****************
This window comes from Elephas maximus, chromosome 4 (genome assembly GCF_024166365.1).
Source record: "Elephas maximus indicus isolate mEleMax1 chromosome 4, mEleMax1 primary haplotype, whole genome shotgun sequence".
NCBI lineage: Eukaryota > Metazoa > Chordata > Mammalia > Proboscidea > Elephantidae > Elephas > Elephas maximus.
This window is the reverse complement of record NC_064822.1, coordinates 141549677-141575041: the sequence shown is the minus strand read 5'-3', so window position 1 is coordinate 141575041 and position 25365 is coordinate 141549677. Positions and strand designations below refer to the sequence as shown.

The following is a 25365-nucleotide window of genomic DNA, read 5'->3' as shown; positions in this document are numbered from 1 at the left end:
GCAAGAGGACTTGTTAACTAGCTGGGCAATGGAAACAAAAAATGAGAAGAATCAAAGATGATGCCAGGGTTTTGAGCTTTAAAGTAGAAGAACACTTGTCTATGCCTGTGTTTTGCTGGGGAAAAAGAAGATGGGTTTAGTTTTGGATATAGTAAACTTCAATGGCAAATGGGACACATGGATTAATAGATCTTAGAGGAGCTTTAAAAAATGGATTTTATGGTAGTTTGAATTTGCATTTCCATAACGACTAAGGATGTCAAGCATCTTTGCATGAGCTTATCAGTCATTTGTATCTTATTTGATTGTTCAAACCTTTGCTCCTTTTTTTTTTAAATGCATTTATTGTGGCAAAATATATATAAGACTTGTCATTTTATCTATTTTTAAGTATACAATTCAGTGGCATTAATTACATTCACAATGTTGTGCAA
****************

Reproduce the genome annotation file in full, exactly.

This window comes from Elephas maximus, chromosome 4 (genome assembly GCF_024166365.1).
Source record: "Elephas maximus indicus isolate mEleMax1 chromosome 4, mEleMax1 primary haplotype, whole genome shotgun sequence".
NCBI lineage: Eukaryota > Metazoa > Chordata > Mammalia > Proboscidea > Elephantidae > Elephas > Elephas maximus.
This window is the reverse complement of record NC_064822.1, coordinates 141549677-141575041: the sequence shown is the minus strand read 5'-3', so window position 1 is coordinate 141575041 and position 25365 is coordinate 141549677. Positions and strand designations below refer to the sequence as shown.

The following is a 25365-nucleotide window of genomic DNA, read 5'->3' as shown; positions in this document are numbered from 1 at the left end:
GCAAGAGGACTTGTTAACTAGCTGGGCAATGGAAACAAAAAATGAGAAGAATCAAAGATGATGCCAGGGTTTTGAGCTTTAAAGTAGAAGAACACTTGTCTATGCCTGTGTTTTGCTGGGGAAAAAGAAGATGGGTTTAGTTTTGGATATAGTAAACTTCAATGGCAAATGGGACACATGGATTAATAGATCTTAGAGGAGCTTTAAAAAATGGATTTTATGGTAGTTTGAATTTGCATTTCCATAACGACTAAGGATGTCAAGCATCTTTGCATGAGCTTATCAGTCATTTGTATCTTATTTGATTGTTCAAACCTTTGCTCCTTTTTTTTTTAAATGCATTTATTGTGGCAAAATATATATAAGACTTGTCATTTTATCTATTTTTAAGTATACAATTCAGTGGCATTAATTACATTCACAATGTTGTGCAA